Playing for the school's team as well as for the New York Lightning in an amateur league, it was perfect preparation for trying to make a case to be scouted for college level even as daunting as it was for a player adapting to a country where basketball is one of the big sports.

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Plus, by his own admission, he was behind physically and in the fundamentals of the game compared to his American peers initially, although his development was aided by his drive to match the levels of players older and stronger than he was.

"The first game I actually played was for an Under-19 league here in Brooklyn and (the coach) said 'We're just going to throw you in here and see how you do,'" Igiehon recalls.

"It was probably one of the scariest things I've been a part of. It was grown men flying around and dunking the ball harder than I've ever seen anyone dunk it. I was like, 'I'm definitely not at this level yet'. So it was daunting at first but it made me realise they eat, breathe and sleep basketball. That's what they do. They wake up, they work out, they go to sleep for a little bit, they wake up again, eat lunch and work out at night. I had to adapt to that and mould myself to be in that sort of a culture."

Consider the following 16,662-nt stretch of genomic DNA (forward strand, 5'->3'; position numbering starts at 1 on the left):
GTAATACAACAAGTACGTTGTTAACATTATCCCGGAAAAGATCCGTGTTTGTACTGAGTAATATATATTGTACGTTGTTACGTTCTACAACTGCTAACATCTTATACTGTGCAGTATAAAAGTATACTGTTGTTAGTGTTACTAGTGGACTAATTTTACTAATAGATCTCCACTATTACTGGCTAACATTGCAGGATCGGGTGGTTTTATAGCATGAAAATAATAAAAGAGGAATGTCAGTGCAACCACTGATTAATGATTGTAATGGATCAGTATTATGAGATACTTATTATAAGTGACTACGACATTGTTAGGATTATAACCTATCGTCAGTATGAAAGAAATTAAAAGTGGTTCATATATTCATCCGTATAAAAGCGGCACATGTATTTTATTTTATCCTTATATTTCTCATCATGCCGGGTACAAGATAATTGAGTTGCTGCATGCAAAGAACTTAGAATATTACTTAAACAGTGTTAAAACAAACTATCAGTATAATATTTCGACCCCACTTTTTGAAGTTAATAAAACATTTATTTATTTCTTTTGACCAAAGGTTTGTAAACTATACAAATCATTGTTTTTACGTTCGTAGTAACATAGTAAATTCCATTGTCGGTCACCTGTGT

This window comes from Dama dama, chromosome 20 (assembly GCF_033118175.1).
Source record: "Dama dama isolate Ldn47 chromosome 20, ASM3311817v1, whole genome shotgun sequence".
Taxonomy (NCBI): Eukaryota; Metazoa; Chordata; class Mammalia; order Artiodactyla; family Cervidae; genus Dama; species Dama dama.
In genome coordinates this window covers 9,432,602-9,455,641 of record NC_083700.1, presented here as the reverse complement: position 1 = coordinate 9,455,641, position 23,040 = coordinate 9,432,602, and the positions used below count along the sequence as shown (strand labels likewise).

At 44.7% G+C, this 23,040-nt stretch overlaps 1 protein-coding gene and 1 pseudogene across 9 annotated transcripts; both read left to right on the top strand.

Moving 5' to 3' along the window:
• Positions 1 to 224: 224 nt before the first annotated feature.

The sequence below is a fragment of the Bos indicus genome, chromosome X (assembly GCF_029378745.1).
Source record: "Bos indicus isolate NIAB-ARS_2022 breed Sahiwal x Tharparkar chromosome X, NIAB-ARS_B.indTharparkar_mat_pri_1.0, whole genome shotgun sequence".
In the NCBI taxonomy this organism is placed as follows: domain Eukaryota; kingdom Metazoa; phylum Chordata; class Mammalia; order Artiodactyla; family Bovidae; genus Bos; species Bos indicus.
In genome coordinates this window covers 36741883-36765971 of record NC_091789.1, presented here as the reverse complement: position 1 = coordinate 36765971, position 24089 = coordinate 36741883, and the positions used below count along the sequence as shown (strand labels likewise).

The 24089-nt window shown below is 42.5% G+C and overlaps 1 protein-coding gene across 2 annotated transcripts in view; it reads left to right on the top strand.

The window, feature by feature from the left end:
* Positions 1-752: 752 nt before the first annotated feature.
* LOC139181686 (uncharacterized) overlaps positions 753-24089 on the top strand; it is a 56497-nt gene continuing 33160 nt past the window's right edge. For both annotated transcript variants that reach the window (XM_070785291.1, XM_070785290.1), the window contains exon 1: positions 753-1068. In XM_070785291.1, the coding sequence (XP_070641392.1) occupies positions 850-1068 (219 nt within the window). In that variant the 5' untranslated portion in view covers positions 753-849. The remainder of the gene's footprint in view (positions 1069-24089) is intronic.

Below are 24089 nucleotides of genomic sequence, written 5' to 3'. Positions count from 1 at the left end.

With his on-court scoring and rebounding statistics soaring as he adapted, the interest and offers from university programs followed during his ninth grade (third year) and in the end he chose to join the University of Louisville in Kentucky in 2019 where he would be tasked with trying to break into the Cardinals' team whilst majoring in business similarly to Ben Kiernan at North Carolina and Co Kerry punter David Shanahan at Georgia Tech.

"Their recruitment game was just the business," says Igiehon of Louisville's approach.

"When you're so young and you don't have anyone to mentor you or have been through it in your family, (it's) who wooed you the best.

"And that's a very important word right there, 'wooed', because that's what they do. They show you how green the grass is and what they can do for you and how beautiful the city is, how the facilities are... so it was the school that was the most sexy, I would say."

While he loved the city of Louisville which is nestled just inside the Kentucky border near the neighbouring state of Indiana, circumstances dictated that he wasn't able to get off the ground in the way he would have hoped as part of the Cardinals' squad during the 2019-20 and 2020-21 NCAA Division I seasons.

"I wasn't as close with the coach as I thought I would be but again, it's a business. Once they get you there, it's a done deal," he explains.